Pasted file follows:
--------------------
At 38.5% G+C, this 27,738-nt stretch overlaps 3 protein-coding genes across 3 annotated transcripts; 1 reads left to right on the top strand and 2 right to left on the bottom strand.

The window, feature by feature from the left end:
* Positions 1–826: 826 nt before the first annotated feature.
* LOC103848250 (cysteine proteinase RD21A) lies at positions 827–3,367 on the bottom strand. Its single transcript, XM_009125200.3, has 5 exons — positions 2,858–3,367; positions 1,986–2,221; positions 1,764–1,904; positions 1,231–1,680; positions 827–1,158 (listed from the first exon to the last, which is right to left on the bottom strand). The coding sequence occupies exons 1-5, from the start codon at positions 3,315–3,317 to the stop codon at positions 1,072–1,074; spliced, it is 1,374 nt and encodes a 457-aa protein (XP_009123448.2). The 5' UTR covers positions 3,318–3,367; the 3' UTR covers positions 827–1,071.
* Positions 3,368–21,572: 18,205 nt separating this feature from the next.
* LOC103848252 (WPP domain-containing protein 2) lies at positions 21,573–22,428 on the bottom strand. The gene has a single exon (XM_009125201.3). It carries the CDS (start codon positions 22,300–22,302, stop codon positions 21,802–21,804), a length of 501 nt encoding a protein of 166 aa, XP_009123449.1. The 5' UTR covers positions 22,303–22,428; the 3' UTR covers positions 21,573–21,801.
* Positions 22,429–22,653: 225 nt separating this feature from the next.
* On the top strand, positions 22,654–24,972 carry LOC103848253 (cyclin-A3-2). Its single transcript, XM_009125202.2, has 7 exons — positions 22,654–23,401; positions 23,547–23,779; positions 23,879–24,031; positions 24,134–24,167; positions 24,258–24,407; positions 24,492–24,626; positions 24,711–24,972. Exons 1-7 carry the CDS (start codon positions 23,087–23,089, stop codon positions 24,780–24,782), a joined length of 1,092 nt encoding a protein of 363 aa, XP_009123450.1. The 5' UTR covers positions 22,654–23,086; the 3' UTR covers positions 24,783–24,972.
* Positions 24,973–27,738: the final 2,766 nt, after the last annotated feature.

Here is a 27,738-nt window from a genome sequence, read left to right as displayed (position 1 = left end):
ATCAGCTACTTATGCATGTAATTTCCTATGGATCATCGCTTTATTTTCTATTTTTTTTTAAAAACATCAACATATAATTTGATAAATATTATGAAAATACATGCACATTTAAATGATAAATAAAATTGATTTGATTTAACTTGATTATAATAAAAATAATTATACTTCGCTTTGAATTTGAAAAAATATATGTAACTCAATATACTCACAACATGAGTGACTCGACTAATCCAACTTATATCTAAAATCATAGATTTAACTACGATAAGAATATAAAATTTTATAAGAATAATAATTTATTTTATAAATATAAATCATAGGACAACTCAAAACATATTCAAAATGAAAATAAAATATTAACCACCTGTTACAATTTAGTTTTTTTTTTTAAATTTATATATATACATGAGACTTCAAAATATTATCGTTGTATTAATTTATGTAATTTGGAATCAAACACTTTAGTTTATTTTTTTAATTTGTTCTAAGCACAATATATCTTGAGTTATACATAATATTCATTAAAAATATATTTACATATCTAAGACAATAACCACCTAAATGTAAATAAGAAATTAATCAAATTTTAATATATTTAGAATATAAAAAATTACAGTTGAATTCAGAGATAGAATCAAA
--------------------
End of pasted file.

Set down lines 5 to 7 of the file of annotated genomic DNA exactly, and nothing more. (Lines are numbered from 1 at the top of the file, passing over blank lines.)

* Positions 3,368–21,572: 18,205 nt separating this feature from the next.
* LOC103848252 (WPP domain-containing protein 2) lies at positions 21,573–22,428 on the bottom strand. The gene has a single exon (XM_009125201.3). It carries the CDS (start codon positions 22,300–22,302, stop codon positions 21,802–21,804), a length of 501 nt encoding a protein of 166 aa, XP_009123449.1. The 5' UTR covers positions 22,303–22,428; the 3' UTR covers positions 21,573–21,801.
* Positions 22,429–22,653: 225 nt separating this feature from the next.